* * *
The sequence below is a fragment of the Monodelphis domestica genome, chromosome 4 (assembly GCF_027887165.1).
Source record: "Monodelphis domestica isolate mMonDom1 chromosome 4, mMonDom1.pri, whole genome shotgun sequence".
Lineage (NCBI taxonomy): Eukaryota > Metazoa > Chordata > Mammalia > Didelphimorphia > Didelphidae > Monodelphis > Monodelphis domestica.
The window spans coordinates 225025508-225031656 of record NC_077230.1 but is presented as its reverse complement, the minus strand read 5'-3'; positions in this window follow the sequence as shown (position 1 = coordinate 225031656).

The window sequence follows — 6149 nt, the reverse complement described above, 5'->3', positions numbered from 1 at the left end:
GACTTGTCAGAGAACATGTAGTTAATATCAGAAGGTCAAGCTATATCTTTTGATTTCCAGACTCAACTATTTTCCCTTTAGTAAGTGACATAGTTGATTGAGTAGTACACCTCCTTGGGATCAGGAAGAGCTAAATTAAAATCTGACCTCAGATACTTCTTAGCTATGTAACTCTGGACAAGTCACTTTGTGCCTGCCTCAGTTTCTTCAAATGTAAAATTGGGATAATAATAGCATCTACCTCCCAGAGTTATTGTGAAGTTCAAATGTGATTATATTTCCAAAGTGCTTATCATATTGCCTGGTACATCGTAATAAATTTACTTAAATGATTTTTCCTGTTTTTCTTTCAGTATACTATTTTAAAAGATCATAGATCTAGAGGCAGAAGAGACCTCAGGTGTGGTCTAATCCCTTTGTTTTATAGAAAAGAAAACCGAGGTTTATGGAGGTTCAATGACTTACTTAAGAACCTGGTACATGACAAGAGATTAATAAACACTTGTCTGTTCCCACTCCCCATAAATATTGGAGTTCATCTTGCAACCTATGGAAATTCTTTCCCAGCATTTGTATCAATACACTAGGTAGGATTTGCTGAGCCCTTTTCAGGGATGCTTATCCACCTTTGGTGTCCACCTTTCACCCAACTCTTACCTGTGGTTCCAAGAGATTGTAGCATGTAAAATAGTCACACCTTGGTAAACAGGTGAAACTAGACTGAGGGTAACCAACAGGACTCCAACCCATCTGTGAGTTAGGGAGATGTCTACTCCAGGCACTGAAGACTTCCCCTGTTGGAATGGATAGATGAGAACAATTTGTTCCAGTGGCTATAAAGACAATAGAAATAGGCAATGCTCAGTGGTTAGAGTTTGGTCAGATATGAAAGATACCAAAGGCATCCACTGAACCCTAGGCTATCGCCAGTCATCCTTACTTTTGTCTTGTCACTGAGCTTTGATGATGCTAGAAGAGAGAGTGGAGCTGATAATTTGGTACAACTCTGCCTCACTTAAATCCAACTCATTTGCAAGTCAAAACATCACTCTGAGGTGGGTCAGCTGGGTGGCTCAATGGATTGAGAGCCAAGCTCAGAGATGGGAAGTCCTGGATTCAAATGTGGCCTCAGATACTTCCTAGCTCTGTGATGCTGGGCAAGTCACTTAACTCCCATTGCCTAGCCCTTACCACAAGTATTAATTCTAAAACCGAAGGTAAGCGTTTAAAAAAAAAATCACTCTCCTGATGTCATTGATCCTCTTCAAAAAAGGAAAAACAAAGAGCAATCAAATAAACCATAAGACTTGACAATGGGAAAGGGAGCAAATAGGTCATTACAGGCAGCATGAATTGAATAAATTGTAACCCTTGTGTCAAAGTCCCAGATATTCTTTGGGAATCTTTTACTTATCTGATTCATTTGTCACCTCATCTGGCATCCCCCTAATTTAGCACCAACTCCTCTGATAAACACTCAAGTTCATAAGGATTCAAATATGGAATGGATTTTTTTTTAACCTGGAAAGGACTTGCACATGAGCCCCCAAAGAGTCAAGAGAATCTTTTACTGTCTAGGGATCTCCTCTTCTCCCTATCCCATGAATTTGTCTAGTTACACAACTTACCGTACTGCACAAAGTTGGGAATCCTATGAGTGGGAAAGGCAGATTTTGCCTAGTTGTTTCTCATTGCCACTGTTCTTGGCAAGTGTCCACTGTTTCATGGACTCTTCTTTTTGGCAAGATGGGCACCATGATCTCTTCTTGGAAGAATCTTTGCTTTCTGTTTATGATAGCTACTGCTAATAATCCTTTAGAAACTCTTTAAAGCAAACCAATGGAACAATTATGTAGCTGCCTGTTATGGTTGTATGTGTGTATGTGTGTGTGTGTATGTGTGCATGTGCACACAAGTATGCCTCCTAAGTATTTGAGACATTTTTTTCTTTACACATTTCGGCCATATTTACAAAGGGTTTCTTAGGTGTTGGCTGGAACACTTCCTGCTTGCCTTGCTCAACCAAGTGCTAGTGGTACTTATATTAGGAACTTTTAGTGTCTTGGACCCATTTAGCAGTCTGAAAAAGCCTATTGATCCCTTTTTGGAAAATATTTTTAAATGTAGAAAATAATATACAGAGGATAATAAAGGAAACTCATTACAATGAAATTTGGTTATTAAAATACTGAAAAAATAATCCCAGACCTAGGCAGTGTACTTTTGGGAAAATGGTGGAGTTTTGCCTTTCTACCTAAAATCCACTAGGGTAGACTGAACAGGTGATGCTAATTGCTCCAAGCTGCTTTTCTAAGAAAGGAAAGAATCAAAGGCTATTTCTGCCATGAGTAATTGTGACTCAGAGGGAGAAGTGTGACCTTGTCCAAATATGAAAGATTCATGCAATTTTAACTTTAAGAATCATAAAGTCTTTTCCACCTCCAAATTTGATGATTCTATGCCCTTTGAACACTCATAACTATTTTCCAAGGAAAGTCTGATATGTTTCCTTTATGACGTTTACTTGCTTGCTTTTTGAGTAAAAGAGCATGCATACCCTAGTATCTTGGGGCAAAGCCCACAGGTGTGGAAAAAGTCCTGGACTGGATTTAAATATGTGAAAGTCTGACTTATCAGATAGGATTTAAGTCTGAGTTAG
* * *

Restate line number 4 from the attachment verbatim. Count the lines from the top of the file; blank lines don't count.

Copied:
The window spans coordinates 225025508-225031656 of record NC_077230.1 but is presented as its reverse complement, the minus strand read 5'-3'; positions in this window follow the sequence as shown (position 1 = coordinate 225031656).